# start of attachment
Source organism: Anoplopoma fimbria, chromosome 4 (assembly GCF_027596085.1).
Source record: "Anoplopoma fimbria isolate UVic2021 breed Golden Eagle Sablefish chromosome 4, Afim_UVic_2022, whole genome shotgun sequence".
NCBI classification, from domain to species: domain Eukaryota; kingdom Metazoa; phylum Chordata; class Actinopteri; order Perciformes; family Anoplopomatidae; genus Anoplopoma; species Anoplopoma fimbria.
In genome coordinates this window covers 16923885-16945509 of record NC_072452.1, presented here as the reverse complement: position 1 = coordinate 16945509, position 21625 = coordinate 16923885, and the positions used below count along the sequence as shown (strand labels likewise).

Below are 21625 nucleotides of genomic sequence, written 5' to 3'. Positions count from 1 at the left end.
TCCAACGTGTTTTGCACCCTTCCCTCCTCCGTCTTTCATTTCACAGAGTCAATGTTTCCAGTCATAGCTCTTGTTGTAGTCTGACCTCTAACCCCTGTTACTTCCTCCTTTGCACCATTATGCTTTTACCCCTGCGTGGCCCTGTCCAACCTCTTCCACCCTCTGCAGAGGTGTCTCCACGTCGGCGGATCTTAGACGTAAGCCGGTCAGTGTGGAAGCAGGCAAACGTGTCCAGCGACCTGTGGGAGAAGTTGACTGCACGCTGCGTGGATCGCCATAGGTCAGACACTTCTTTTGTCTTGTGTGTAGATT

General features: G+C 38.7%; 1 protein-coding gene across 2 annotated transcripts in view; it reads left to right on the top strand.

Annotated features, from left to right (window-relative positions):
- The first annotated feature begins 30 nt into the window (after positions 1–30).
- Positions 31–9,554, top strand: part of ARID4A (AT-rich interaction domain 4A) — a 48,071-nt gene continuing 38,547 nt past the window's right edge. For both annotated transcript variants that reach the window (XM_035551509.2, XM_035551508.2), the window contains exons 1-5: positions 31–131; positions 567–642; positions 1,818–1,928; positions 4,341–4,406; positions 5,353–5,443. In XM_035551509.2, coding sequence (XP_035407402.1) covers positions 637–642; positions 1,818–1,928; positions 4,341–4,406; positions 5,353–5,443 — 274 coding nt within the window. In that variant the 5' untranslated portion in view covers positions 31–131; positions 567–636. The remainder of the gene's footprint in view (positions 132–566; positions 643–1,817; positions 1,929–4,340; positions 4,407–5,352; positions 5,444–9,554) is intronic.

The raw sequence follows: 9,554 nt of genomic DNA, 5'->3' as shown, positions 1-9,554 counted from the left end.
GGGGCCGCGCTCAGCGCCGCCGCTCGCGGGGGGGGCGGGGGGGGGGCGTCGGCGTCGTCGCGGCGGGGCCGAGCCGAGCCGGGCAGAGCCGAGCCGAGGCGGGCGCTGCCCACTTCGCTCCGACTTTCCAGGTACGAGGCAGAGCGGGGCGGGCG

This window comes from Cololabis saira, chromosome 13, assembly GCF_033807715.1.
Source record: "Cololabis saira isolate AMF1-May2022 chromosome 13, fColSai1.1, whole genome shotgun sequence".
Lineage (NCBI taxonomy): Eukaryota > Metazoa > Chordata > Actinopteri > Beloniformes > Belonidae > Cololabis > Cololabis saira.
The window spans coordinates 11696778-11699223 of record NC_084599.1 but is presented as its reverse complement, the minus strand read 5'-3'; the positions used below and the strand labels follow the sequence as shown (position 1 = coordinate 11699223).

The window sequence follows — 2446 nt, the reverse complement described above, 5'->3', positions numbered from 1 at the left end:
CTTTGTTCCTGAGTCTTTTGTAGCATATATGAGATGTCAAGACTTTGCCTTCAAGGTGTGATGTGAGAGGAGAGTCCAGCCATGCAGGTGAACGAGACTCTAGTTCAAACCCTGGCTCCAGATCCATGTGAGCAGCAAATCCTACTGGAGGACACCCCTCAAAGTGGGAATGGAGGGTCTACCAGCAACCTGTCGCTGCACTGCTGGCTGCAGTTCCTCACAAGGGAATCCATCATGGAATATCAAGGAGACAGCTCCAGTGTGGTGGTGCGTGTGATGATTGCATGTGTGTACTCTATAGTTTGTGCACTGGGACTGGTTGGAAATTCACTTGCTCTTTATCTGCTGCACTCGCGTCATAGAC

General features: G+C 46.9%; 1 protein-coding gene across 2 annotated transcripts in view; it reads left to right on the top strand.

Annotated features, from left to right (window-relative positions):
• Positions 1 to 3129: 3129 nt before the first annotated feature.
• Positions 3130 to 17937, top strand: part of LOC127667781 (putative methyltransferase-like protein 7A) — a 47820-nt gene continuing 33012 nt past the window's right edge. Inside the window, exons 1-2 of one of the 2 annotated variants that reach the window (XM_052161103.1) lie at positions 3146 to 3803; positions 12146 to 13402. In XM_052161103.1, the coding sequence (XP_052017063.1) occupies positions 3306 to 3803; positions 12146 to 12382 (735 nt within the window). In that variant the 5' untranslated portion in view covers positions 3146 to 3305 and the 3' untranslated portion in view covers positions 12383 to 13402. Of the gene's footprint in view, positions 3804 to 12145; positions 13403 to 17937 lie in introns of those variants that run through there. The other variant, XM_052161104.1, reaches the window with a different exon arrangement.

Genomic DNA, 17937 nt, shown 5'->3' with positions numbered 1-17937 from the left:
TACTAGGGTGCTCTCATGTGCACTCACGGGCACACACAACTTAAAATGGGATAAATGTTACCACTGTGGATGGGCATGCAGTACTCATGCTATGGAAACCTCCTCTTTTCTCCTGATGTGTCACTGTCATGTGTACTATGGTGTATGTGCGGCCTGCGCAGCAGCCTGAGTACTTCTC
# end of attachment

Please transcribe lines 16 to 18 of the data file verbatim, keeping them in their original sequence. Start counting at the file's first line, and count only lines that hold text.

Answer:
The window spans coordinates 11696778-11699223 of record NC_084599.1 but is presented as its reverse complement, the minus strand read 5'-3'; the positions used below and the strand labels follow the sequence as shown (position 1 = coordinate 11699223).

The window sequence follows — 2446 nt, the reverse complement described above, 5'->3', positions numbered from 1 at the left end:
CTTTGTTCCTGAGTCTTTTGTAGCATATATGAGATGTCAAGACTTTGCCTTCAAGGTGTGATGTGAGAGGAGAGTCCAGCCATGCAGGTGAACGAGACTCTAGTTCAAACCCTGGCTCCAGATCCATGTGAGCAGCAAATCCTACTGGAGGACACCCCTCAAAGTGGGAATGGAGGGTCTACCAGCAACCTGTCGCTGCACTGCTGGCTGCAGTTCCTCACAAGGGAATCCATCATGGAATATCAAGGAGACAGCTCCAGTGTGGTGGTGCGTGTGATGATTGCATGTGTGTACTCTATAGTTTGTGCACTGGGACTGGTTGGAAATTCACTTGCTCTTTATCTGCTGCACTCGCGTCATAGAC